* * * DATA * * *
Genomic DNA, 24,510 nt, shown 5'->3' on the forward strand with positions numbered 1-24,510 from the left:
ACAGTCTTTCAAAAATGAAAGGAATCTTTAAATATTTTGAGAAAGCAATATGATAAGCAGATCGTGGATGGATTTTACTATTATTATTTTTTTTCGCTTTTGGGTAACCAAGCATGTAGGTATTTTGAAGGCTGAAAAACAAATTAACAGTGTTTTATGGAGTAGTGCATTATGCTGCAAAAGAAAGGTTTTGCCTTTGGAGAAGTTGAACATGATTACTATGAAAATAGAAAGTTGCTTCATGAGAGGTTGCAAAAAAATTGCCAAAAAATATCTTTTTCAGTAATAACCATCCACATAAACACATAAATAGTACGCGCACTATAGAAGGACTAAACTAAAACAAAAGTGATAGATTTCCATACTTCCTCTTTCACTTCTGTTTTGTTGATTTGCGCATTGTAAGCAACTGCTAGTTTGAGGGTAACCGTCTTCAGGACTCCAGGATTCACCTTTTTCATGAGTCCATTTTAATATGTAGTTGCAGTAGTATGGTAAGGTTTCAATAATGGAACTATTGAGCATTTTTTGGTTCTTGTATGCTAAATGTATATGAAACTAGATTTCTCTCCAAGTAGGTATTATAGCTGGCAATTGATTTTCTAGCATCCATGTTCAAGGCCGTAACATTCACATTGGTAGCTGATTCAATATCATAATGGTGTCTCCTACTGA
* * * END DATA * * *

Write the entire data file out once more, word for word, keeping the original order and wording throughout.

Genomic DNA, 24,510 nt, shown 5'->3' on the forward strand with positions numbered 1-24,510 from the left:
ACAGTCTTTCAAAAATGAAAGGAATCTTTAAATATTTTGAGAAAGCAATATGATAAGCAGATCGTGGATGGATTTTACTATTATTATTTTTTTTCGCTTTTGGGTAACCAAGCATGTAGGTATTTTGAAGGCTGAAAAACAAATTAACAGTGTTTTATGGAGTAGTGCATTATGCTGCAAAAGAAAGGTTTTGCCTTTGGAGAAGTTGAACATGATTACTATGAAAATAGAAAGTTGCTTCATGAGAGGTTGCAAAAAAATTGCCAAAAAATATCTTTTTCAGTAATAACCATCCACATAAACACATAAATAGTACGCGCACTATAGAAGGACTAAACTAAAACAAAAGTGATAGATTTCCATACTTCCTCTTTCACTTCTGTTTTGTTGATTTGCGCATTGTAAGCAACTGCTAGTTTGAGGGTAACCGTCTTCAGGACTCCAGGATTCACCTTTTTCATGAGTCCATTTTAATATGTAGTTGCAGTAGTATGGTAAGGTTTCAATAATGGAACTATTGAGCATTTTTTGGTTCTTGTATGCTAAATGTATATGAAACTAGATTTCTCTCCAAGTAGGTATTATAGCTGGCAATTGATTTTCTAGCATCCATGTTCAAGGCCGTAACATTCACATTGGTAGCTGATTCAATATCATAATGGTGTCTCCTACTGA